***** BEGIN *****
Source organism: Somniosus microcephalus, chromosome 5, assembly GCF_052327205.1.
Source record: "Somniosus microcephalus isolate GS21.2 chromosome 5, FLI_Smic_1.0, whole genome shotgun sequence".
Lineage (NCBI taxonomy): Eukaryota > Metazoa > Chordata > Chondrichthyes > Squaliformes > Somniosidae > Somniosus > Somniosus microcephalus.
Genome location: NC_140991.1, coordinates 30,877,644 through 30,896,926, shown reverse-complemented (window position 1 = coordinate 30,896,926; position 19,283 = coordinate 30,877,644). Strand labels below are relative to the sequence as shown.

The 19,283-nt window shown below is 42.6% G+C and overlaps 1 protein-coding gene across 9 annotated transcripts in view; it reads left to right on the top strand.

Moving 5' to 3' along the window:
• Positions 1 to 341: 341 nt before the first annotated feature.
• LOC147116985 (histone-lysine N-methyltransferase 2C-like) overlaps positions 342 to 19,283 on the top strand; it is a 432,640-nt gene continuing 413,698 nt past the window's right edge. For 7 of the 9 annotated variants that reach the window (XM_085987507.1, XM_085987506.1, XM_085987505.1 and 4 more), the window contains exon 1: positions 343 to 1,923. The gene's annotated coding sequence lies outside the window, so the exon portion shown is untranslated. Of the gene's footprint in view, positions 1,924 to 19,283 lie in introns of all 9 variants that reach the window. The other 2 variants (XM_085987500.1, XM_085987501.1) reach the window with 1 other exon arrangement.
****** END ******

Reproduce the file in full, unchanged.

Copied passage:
Source organism: Somniosus microcephalus, chromosome 5, assembly GCF_052327205.1.
Source record: "Somniosus microcephalus isolate GS21.2 chromosome 5, FLI_Smic_1.0, whole genome shotgun sequence".
Lineage (NCBI taxonomy): Eukaryota > Metazoa > Chordata > Chondrichthyes > Squaliformes > Somniosidae > Somniosus > Somniosus microcephalus.
Genome location: NC_140991.1, coordinates 30,877,644 through 30,896,926, shown reverse-complemented (window position 1 = coordinate 30,896,926; position 19,283 = coordinate 30,877,644). Strand labels below are relative to the sequence as shown.

The 19,283-nt window shown below is 42.6% G+C and overlaps 1 protein-coding gene across 9 annotated transcripts in view; it reads left to right on the top strand.

Moving 5' to 3' along the window:
• Positions 1 to 341: 341 nt before the first annotated feature.
• LOC147116985 (histone-lysine N-methyltransferase 2C-like) overlaps positions 342 to 19,283 on the top strand; it is a 432,640-nt gene continuing 413,698 nt past the window's right edge. For 7 of the 9 annotated variants that reach the window (XM_085987507.1, XM_085987506.1, XM_085987505.1 and 4 more), the window contains exon 1: positions 343 to 1,923. The gene's annotated coding sequence lies outside the window, so the exon portion shown is untranslated. Of the gene's footprint in view, positions 1,924 to 19,283 lie in introns of all 9 variants that reach the window. The other 2 variants (XM_085987500.1, XM_085987501.1) reach the window with 1 other exon arrangement.